January 17, 2019 10:37 pm

Premier Notley says NDP MLA denies ordering staffer to break rules on political work

WATCH ABOVE: (From Jan. 10, 2019) Confirmed candidates for the 2019 Alberta election are hitting the campaign trail despite uncertainty of when the provincial election will be called. Adam MacVicar reports.

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Alberta Premier Rachel Notley says a member of her caucus who is being accused of directing a civil servant to do party work on government time maintains he didn’t do it.

Notley was asked about backbencher Eric Rosendahl Thursday after former staffer Kathleen Westergaard came forward this week with allegations that he directed her to do NDP party work on taxpayer-funded time, then fired her last summer after she refused.

“We’ve reached out to Mr. Rosendahl. He has said that this is not true,” Notley said.


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Westergaard said she has filed a complaint with the public interest commissioner, but Notley said her office and caucus have not been contacted.

“If there’s a complaint filed, absolutely, we will do an investigation,” she said.

Notley said she could not talk further about Westergaard’s case due to privacy rules, but said the reason Westergaard left was not linked to her allegations against Rosendahl.

“The end of her employment occurred for reasons completely unrelated to what you guys have been hearing about,” said Notley.

Westergaard said she was hired by Rosendahl shortly after the 2015 provincial election to run his West Yellowhead constituency office.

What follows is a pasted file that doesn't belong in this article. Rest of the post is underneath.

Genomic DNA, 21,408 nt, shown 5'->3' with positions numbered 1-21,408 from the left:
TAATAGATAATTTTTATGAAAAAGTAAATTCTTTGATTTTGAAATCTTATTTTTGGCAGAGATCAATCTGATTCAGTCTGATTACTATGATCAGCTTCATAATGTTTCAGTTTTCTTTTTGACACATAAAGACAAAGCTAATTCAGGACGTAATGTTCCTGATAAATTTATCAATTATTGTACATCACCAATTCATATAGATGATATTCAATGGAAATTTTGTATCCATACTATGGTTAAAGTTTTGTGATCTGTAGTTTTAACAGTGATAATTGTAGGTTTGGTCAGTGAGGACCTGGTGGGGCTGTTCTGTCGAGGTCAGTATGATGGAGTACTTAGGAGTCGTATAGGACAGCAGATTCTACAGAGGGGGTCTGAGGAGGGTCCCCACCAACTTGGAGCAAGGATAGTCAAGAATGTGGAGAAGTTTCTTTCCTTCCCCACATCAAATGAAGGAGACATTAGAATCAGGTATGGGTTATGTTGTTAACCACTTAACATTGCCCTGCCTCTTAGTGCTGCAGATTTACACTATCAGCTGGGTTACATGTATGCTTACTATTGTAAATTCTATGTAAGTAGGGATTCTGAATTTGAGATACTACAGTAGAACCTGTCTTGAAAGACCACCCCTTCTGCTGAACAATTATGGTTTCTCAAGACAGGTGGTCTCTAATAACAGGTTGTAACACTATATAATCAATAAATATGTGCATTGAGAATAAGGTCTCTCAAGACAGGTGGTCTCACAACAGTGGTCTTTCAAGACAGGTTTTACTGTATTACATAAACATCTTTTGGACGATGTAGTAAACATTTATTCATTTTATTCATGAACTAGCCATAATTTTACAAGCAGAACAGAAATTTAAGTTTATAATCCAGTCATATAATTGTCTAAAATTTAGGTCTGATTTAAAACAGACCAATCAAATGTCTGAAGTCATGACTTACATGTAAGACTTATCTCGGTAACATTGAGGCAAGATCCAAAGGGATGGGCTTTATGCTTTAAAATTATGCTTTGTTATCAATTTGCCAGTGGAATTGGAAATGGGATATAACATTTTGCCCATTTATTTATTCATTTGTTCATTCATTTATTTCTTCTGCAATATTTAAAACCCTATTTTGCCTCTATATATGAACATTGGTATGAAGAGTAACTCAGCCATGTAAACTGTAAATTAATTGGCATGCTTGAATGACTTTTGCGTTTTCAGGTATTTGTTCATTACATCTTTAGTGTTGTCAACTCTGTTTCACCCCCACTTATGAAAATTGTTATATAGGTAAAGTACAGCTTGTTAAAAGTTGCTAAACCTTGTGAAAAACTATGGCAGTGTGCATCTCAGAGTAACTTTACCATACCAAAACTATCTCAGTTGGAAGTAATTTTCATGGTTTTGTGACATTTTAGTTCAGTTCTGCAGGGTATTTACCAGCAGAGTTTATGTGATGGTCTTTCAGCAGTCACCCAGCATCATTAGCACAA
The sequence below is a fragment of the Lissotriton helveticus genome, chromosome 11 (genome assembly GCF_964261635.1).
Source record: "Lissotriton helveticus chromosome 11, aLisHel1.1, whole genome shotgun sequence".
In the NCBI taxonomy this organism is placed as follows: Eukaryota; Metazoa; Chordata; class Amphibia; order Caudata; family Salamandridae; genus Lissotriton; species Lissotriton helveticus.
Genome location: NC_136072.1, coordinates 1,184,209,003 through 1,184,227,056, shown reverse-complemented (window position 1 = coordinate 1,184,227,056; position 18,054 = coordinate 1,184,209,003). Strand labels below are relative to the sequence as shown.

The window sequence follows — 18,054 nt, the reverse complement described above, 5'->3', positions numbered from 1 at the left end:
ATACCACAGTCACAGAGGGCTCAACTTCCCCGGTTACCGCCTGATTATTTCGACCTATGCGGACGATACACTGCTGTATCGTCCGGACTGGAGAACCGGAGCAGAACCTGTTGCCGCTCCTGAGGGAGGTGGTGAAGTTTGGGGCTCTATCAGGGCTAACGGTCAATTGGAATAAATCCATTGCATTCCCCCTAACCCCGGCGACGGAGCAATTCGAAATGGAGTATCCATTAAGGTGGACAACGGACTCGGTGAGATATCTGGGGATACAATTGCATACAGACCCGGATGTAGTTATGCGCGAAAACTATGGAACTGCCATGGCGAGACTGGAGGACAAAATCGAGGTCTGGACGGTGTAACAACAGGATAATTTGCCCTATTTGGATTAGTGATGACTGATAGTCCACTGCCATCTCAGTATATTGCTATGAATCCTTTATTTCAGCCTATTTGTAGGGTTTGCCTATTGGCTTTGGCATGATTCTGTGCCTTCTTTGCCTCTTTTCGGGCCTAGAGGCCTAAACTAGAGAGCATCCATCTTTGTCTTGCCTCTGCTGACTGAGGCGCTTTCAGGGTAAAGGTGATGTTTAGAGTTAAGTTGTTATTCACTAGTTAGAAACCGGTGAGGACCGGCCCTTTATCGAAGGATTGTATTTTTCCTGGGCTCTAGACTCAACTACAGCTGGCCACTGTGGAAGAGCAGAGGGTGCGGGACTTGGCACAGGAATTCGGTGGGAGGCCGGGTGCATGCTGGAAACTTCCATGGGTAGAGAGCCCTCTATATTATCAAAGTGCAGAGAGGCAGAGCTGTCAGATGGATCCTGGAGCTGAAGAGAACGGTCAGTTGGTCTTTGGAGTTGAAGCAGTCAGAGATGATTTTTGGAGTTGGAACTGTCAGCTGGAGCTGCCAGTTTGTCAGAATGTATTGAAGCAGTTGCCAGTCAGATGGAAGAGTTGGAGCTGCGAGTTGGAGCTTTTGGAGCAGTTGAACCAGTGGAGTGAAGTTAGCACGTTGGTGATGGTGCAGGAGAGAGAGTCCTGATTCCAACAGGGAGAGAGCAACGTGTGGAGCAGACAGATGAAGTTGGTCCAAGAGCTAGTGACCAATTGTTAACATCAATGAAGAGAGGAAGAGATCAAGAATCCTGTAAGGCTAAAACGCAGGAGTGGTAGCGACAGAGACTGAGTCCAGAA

READ MORE: NDP’s Eric Rosendahl wins West Yellowhead riding

Constituency staffers are paid through the legislature Speaker’s office. While they can be members of a political party, their jobs at a constituency office are strictly non partisan. They are there to help all constituents regardless of political stripe.

In an interview, Westergaard said shortly after she was hired she was directed by Rosendahl to do party work.

She said it escalated and peaked last spring when he told her she would not work in the office at all, but would work nights and weekends focused on his re-election campaign.

READ MORE: Awaiting the writ: which Alberta parties are prepared for the 2019 election?

“At the beginning Eric expected me do all this stuff. He demanded that I set up his riding association, recruit all the people, set up all the political events as well as doing my job inside the office,” said Westergaard.

“Then one day he walked in last spring and he said, ‘Well we’re going to change your hours. From now on you’re going to work nothing but evenings and weekends and you’re going to spend all your time focusing on getting me re-elected.”’

Westergaard also took screen shots of what she says are 2016 text messages with Rosendahl in which she reminds him she can’t send out correspondence on party business using the constituency letterhead or email address.

“We have been given very clear direction that party business cannot go through the office addresses,” she writes in one text.

“I get frustrated with this stuff!” the response reads. “If I am not there in the future you won’t be either!”

Westergaard said she stayed with the job because she is a single mom with two children and needed the work, but said when she put her foot down and refused to do the political work, she was fired without cause in June 2018.

Rosendahl could not be reached for comment Thursday, but when presented with Westergaard’s allegations in a Tuesday phone interview he said: “I’m not really going to comment on personnel matters.”

Rosendahl is a first-term member of the legislature and is running for the NDP nomination again in West Yellowhead.

© 2019 The Canadian Press

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